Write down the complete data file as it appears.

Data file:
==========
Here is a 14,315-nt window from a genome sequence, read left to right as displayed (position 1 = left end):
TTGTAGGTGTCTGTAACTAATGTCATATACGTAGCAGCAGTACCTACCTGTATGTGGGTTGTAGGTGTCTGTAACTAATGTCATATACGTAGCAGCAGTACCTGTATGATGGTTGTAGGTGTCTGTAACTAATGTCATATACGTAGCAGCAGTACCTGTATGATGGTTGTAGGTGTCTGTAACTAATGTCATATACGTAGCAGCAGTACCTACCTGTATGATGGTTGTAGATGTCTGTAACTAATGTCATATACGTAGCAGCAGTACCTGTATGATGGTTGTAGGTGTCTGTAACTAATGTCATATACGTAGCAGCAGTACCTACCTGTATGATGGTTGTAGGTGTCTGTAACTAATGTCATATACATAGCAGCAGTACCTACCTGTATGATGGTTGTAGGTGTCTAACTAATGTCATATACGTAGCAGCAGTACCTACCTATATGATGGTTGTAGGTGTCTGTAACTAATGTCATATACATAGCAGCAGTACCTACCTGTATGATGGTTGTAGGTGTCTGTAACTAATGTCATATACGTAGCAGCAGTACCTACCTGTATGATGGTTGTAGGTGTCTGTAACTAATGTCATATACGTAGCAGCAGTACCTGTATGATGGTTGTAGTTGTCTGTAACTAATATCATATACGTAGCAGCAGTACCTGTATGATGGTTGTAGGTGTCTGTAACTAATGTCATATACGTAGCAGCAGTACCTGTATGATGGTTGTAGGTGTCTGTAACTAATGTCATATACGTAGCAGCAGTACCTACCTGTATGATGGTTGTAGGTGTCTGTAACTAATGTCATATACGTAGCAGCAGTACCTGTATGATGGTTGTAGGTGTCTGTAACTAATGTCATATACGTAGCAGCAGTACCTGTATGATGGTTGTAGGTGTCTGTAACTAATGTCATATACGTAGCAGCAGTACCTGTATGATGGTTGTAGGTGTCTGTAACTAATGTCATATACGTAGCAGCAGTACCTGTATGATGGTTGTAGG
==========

Here is a 14,315-nt window from a genome sequence, read left to right as displayed (position 1 = left end):
TTGTAGGTGTCTGTAACTAATGTCATATACGTAGCAGCAGTACCTACCTGTATGTGGGTTGTAGGTGTCTGTAACTAATGTCATATACGTAGCAGCAGTACCTGTATGATGGTTGTAGGTGTCTGTAACTAATGTCATATACGTAGCAGCAGTACCTGTATGATGGTTGTAGGTGTCTGTAACTAATGTCATATACGTAGCAGCAGTACCTACCTGTATGATGGTTGTAGATGTCTGTAACTAATGTCATATACGTAGCAGCAGTACCTGTATGATGGTTGTAGGTGTCTGTAACTAATGTCATATACGTAGCAGCAGTACCTACCTGTATGATGGTTGTAGGTGTCTGTAACTAATGTCATATACATAGCAGCAGTACCTACCTGTATGATGGTTGTAGGTGTCTAACTAATGTCATATACGTAGCAGCAGTACCTACCTATATGATGGTTGTAGGTGTCTGTAACTAATGTCATATACATAGCAGCAGTACCTACCTGTATGATGGTTGTAGGTGTCTGTAACTAATGTCATATACGTAGCAGCAGTACCTACCTGTATGATGGTTGTAGGTGTCTGTAACTAATGTCATATACGTAGCAGCAGTACCTGTATGATGGTTGTAGTTGTCTGTAACTAATATCATATACGTAGCAGCAGTACCTGTATGATGGTTGTAGGTGTCTGTAACTAATGTCATATACGTAGCAGCAGTACCTGTATGATGGTTGTAGGTGTCTGTAACTAATGTCATATACGTAGCAGCAGTACCTACCTGTATGATGGTTGTAGGTGTCTGTAACTAATGTCATATACGTAGCAGCAGTACCTGTATGATGGTTGTAGGTGTCTGTAACTAATGTCATATACGTAGCAGCAGTACCTGTATGATGGTTGTAGGTGTCTGTAACTAATGTCATATACGTAGCAGCAGTACCTGTATGATGGTTGTAGGTGTCTGTAACTAATGTCATATACGTAGCAGCAGTACCTGTATGATGGTTGTAGG